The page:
my Kodo CD (Irodori, buy it now), but the bulk of the music was
a single long hypnotic piece repeated over and over, with no clear
end or beginning, just slower and faster parts. Noticing my
evident interest, one of the older locals came over to me and
started explaining the intricacies of the music -- in Japanese.
I'm afraid about 95% of it went right over my head, but yes, the
music did have good "ruzimu" and the speed of drumming did nobori
and kudari a lot.
Eventually enough sacred branches with paper thingies attached had
been waved over everybody and their pet dog Flippy and it was
time to get the procession going. Clad in ceremonial clothes,
many strong and foolhardy locals, plus a couple of even more
foolhardy gaijin, hoisted up the mikoshi (which weigh well over
500 kg) and started running around Kawasaki. For some unclear
reason, at every single turn and crossing the folks carrying
Kanamara-sama had to stop, put most people at the center to
support it, and then make a few people jerk the thing up and down
like a giant seesaw, complete with loud shouting ("Hii! Haa! Hii!
Haa!"). Shouting was the order of the day elsewhere as well,
with the Hodare team shouting what sounded like "Heissan!" but
was probably intended to be "Hie-san", their temple, and the
queer queens just chanting "Kanamara! Sekaimara!" (Iron Penis!
Global Penis!). I was actually invited to join the fun, but
quick consultations ended in the regrettable (if unsurprising)
conclusion that I'd have to amputate my legs at the knee to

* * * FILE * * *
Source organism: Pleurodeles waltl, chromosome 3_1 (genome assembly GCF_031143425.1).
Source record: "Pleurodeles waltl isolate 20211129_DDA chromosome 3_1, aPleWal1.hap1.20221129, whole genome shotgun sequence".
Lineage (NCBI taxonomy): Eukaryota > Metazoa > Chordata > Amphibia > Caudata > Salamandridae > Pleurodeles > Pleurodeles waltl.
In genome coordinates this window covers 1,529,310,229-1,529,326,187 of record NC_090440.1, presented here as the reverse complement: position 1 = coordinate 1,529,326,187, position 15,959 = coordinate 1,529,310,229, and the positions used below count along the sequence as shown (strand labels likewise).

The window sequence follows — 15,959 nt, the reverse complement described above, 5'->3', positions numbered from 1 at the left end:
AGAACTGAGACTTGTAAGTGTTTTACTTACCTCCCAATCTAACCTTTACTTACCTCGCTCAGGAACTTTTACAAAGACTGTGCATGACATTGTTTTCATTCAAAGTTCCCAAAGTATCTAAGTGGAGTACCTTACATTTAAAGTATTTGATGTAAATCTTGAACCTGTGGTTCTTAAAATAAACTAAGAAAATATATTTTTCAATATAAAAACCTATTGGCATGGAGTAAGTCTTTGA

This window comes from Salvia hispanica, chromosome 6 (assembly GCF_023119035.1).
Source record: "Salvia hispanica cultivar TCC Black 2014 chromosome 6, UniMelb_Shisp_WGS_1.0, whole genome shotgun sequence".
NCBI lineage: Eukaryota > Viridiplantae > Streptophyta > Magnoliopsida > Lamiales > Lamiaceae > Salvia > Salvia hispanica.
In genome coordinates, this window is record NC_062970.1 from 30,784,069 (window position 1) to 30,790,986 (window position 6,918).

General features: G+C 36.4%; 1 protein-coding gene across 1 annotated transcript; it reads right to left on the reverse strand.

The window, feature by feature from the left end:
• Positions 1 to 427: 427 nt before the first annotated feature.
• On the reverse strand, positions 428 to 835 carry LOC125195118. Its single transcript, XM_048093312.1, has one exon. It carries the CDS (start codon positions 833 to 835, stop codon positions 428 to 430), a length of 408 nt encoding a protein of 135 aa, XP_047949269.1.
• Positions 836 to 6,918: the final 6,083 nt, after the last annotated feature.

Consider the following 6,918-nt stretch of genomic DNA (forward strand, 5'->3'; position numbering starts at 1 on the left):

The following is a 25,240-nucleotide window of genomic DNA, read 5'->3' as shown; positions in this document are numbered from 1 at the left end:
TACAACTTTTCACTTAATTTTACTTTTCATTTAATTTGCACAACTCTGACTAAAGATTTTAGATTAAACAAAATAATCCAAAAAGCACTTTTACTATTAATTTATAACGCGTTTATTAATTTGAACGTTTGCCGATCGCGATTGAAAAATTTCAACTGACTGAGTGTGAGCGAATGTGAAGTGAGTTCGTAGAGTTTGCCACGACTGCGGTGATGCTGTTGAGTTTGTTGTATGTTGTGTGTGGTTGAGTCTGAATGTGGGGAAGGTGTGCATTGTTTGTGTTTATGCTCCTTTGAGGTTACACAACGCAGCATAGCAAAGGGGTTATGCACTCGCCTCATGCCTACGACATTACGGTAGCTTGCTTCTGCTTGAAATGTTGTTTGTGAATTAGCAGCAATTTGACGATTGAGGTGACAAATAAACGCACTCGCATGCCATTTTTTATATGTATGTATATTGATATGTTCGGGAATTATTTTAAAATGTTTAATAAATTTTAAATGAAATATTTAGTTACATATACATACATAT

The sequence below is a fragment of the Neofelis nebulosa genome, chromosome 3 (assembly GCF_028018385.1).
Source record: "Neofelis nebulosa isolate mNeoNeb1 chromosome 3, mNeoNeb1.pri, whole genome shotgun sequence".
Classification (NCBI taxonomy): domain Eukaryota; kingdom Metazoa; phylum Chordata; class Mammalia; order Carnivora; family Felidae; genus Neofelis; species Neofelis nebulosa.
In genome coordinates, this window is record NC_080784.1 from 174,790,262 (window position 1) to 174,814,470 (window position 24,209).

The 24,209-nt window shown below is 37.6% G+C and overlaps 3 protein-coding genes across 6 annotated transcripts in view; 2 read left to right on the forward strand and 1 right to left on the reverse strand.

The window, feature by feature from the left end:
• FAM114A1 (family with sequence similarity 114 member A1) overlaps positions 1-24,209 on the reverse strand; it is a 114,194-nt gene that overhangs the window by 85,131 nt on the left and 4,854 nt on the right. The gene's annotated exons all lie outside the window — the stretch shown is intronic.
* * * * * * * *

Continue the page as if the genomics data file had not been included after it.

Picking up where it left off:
fit in with the rest of the mikoshi carriers. Oh well.
The parade took well over two hours and was somewhat monotonous, so
I had plenty of time to explore the other offerings of the shrine
as well. Like at all Japanese festivals, food stalls had mushroomed
around the area, but this time the souvenirs were a bit different.
Available at this veritable Penises'R'Us -- oops, this is Japan,
so that should probably be Let's Penis -- were such wonders as
"The World's Best Carrot" (batteries not included) and "The Wonderful
Mr. Cabbage" (an anatomically correct, if diminutive, Cabbage Patch
Person). I limited my purchases to a bag of penis-shaped candy,
suitable for tasteful omiyage at work (Finnish motto: "Maistuisiko
penis?"). And just in case you hadn't had your U.S. R.D.A. of
sexual organs yet, upstairs was a small (but free) sex museum
exhibiting yet more penis statues, their female equivalents,
Japanese shunga-e paintings, and so on. About the only interesting
item on display was an antique version of the Three Monkeys,
covering not only ears, mouth and eyes but two other orifices as
While attempting to relocate the mikoshi, I stumbled on something